Sunai said there were likely more than 20 in Laos, about half of them with open cases for lèse majesté, sedition or security related crimes. Yammy put the number at over 30.
Snea Thinsan, founder of the U.S.-based Thai Alliance for Human Rights, said there may be more than 100 in Laos, along with a handful in Cambodia, Malaysia and Vietnam.
He said the news of the past few weeks has sent them deeper underground and scrambling to find asylum farther afield, especially the most outspoken among them.
"All these vocal ones, the...active ones, know that their lives are in danger, they could be the next victim," he said. "So that means, especially now, they are doing every way they can to really leave the country, leave Laos."
Those who can are trying to leave the region altogether, worried that nowhere in Southeast Asia is safe any longer. Malaysia deported Praphan Pipithnamporn on May 10 even after she had applied for asylum with the UNHCR, the U.N.'s refugee agency; her lawyer said the country accorded her none of the due process she was owed under its international treaty obligations.
Snea said a prominent Thai activist in Cambodia left for the Middle East a few weeks ago after a senior Cambodian official told him his government could not resist mounting pressure from Thailand to send him back much longer. Yammy said she and her band mates were recently told by a senior official with an international organization in Bangkok that they may be targeted this week, and that they were working with a team of lawyers to land asylum in Europe.
While many of the activists are UDD members, some support and promote the Organization for Thai Federation, which would like to turn Thailand into a federated republic shorn of its constitutional monarchy.
Even questioning the monarchy's position is a high-risk gamble in Thailand, where tough lèse majesté laws place the royal palace beyond reproach. The junta's top leaders have branded group members separatists and "traitors" and a threat to national security.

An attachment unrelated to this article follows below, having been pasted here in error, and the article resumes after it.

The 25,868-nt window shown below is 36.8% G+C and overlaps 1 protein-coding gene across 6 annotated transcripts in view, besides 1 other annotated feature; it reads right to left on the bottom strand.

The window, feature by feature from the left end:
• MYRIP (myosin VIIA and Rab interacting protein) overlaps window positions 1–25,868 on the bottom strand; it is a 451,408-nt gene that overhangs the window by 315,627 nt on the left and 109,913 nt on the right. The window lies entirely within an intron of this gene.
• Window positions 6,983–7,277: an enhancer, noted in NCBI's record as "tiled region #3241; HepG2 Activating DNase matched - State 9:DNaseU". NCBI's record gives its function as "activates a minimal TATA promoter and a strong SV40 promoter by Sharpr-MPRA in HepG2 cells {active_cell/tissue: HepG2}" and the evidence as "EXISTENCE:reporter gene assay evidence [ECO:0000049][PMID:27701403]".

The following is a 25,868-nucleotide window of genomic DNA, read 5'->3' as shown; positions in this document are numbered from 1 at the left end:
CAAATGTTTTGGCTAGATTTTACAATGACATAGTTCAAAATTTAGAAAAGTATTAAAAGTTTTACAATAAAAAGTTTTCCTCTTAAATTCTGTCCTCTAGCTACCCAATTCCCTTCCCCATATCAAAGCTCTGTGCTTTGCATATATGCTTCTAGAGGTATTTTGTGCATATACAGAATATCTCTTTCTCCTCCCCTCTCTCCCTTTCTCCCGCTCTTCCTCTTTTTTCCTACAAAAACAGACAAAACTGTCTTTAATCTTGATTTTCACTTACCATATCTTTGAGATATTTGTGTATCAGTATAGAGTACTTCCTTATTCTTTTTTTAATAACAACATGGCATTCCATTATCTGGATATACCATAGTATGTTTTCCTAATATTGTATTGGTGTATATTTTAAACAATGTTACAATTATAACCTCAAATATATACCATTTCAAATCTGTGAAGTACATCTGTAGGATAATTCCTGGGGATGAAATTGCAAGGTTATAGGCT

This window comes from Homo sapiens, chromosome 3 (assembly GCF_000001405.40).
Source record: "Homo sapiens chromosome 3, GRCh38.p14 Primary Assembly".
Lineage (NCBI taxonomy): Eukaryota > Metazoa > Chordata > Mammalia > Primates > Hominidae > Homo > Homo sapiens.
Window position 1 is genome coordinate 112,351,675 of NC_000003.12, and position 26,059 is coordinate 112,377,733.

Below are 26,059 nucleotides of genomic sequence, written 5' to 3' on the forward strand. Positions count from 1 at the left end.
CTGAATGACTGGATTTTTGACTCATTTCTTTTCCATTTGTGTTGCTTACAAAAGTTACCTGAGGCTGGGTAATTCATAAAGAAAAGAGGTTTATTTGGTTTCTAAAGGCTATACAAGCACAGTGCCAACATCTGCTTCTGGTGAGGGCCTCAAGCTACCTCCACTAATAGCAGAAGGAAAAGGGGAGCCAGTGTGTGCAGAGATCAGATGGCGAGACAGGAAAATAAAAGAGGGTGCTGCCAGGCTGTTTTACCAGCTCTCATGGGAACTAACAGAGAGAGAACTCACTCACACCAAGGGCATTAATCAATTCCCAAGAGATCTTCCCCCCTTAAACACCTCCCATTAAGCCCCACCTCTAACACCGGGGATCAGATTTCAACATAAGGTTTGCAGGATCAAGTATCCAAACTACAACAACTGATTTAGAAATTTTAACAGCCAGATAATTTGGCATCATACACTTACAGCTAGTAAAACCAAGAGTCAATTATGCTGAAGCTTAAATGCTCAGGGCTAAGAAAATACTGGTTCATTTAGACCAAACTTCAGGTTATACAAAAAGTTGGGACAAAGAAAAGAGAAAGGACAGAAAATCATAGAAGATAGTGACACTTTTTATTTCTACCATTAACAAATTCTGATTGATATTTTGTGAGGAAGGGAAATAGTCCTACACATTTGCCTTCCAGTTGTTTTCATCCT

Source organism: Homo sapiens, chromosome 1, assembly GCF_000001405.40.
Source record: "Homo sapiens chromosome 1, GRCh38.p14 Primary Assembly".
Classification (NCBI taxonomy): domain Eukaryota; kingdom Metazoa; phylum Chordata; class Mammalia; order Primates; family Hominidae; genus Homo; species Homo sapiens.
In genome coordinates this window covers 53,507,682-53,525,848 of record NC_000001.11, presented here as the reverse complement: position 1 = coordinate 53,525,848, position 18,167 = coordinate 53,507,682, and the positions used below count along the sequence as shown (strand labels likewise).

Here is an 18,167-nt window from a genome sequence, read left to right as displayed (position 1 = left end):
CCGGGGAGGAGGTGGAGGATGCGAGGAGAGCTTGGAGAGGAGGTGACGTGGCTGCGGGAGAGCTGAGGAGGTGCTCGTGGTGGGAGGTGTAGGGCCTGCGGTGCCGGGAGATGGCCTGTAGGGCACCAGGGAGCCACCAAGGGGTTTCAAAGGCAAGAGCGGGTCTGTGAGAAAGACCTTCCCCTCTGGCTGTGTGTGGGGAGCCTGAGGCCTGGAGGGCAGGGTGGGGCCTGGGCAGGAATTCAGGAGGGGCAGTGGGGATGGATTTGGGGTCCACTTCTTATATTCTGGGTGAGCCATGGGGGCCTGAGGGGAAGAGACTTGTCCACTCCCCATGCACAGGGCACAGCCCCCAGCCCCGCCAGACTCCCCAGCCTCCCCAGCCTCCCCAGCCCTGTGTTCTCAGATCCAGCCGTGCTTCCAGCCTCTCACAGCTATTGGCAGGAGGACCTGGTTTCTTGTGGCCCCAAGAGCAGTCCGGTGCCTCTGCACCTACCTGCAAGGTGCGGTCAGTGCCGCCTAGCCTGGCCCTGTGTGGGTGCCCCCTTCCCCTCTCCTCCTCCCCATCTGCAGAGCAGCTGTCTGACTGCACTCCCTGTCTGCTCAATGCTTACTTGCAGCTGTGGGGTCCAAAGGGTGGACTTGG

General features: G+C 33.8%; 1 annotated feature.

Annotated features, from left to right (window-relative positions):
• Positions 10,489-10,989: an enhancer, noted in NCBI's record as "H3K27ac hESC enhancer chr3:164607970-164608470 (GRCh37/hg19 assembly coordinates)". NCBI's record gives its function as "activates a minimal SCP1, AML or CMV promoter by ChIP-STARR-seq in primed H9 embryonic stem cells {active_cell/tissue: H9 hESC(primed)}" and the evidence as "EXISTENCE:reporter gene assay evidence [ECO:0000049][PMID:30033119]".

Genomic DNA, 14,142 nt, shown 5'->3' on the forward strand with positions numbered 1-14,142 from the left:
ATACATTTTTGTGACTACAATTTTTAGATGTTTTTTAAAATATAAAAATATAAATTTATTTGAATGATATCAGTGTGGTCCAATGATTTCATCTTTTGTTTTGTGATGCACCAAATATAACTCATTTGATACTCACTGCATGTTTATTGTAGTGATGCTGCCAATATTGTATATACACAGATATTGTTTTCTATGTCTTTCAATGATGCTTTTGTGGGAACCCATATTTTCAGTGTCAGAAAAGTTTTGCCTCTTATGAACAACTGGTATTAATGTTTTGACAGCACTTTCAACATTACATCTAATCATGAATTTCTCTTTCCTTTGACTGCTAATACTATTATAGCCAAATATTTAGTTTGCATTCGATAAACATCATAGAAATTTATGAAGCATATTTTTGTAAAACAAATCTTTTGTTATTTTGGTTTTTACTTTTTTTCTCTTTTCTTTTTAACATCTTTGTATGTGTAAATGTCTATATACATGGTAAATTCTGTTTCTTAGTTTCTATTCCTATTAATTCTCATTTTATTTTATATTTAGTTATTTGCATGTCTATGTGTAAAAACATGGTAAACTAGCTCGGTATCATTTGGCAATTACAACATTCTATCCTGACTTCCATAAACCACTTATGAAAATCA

But Sunai said their modus operandi has been peaceful.
"They haven't committed any act of violence at all, so therefore this is still within the bounds of free expression," he said.
Before fleeing to Malaysia in January, Praphan had been arrested for wearing a T-shirt bearing the Organization for Thai Federation's logo and handing out leaflets at a Bangkok shopping mall.
Snea said a few dissidents in exile have espoused more extreme tactics but added that all should be afforded due process.
"They may have [made] mistakes, they may have done something illegal, OK. When you catch them, then bring them to justice, fair trial, open trial," he said.
The United States military said one of its warships in the South China Sea sailed Monday near the disputed Scarborough Shoal claimed by China and the Philippines.
"USS Preble sailed within 12 nautical miles of Scarborough Reef in order to challenge excessive maritime claims and preserve access to the waterways as governed by international law," a spokesman for the Seventh Fleet, Commander Clay Doss said.
It was the second U.S. military freedom of navigation exercise in the region in the last month.
Speaking at an international security conference in Singapore Wednesday, Chief of Naval Operations Admiral John Richardson said “routine” freedom of navigation operations will proceed with transparency, consistency and predictability.
A rare U.S. Coast Guard exercise in the South China Sea this month shows that the United States is broadening its reach in a disputed waterway, a new pressure point between Washington and the sea’s chief claimant Beijing.